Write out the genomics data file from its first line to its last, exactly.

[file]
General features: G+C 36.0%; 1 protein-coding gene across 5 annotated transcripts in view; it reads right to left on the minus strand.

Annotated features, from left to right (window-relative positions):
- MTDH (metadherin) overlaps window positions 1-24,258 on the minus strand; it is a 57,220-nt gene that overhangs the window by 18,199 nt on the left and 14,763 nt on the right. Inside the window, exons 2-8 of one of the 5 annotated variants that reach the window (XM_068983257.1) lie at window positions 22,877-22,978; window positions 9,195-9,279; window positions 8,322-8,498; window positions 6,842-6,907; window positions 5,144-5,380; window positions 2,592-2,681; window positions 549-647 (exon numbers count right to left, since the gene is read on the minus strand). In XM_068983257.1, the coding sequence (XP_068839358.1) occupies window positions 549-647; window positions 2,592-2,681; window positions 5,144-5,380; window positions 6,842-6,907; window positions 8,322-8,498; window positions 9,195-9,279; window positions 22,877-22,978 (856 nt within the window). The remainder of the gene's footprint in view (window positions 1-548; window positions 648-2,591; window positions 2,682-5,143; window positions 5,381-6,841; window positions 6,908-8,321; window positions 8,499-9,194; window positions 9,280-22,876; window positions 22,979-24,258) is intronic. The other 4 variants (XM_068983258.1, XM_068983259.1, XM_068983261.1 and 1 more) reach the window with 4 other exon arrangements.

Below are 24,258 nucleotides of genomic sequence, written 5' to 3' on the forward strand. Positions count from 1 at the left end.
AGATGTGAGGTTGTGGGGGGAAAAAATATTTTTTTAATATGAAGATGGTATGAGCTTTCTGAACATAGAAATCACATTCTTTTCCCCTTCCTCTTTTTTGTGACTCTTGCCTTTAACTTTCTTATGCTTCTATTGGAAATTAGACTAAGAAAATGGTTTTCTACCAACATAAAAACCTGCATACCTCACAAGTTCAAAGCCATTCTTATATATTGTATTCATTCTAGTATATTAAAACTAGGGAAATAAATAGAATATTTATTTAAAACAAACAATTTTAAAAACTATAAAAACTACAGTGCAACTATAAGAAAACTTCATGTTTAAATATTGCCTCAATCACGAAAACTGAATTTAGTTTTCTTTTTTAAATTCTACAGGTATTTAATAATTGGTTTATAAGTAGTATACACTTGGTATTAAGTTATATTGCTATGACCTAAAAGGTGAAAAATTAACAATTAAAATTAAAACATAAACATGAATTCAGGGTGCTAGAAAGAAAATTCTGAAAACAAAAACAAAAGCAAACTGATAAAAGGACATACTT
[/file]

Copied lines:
General features: G+C 36.0%; 1 protein-coding gene across 5 annotated transcripts in view; it reads right to left on the minus strand.

Annotated features, from left to right (window-relative positions):
- MTDH (metadherin) overlaps window positions 1-24,258 on the minus strand; it is a 57,220-nt gene that overhangs the window by 18,199 nt on the left and 14,763 nt on the right. Inside the window, exons 2-8 of one of the 5 annotated variants that reach the window (XM_068983257.1) lie at window positions 22,877-22,978; window positions 9,195-9,279; window positions 8,322-8,498; window positions 6,842-6,907; window positions 5,144-5,380; window positions 2,592-2,681; window positions 549-647 (exon numbers count right to left, since the gene is read on the minus strand). In XM_068983257.1, the coding sequence (XP_068839358.1) occupies window positions 549-647; window positions 2,592-2,681; window positions 5,144-5,380; window positions 6,842-6,907; window positions 8,322-8,498; window positions 9,195-9,279; window positions 22,877-22,978 (856 nt within the window). The remainder of the gene's footprint in view (window positions 1-548; window positions 648-2,591; window positions 2,682-5,143; window positions 5,381-6,841; window positions 6,908-8,321; window positions 8,499-9,194; window positions 9,280-22,876; window positions 22,979-24,258) is intronic. The other 4 variants (XM_068983258.1, XM_068983259.1, XM_068983261.1 and 1 more) reach the window with 4 other exon arrangements.

Below are 24,258 nucleotides of genomic sequence, written 5' to 3' on the forward strand. Positions count from 1 at the left end.
AGATGTGAGGTTGTGGGGGGAAAAAATATTTTTTTAATATGAAGATGGTATGAGCTTTCTGAACATAGAAATCACATTCTTTTCCCCTTCCTCTTTTTTGTGACTCTTGCCTTTAACTTTCTTATGCTTCTATTGGAAATTAGACTAAGAAAATGGTTTTCTACCAACATAAAAACCTGCATACCTCACAAGTTCAAAGCCATTCTTATATATTGTATTCATTCTAGTATATTAAAACTAGGGAAATAAATAGAATATTTATTTAAAACAAACAATTTTAAAAACTATAAAAACTACAGTGCAACTATAAGAAAACTTCATGTTTAAATATTGCCTCAATCACGAAAACTGAATTTAGTTTTCTTTTTTAAATTCTACAGGTATTTAATAATTGGTTTATAAGTAGTATACACTTGGTATTAAGTTATATTGCTATGACCTAAAAGGTGAAAAATTAACAATTAAAATTAAAACATAAACATGAATTCAGGGTGCTAGAAAGAAAATTCTGAAAACAAAAACAAAAGCAAACTGATAAAAGGACATACTT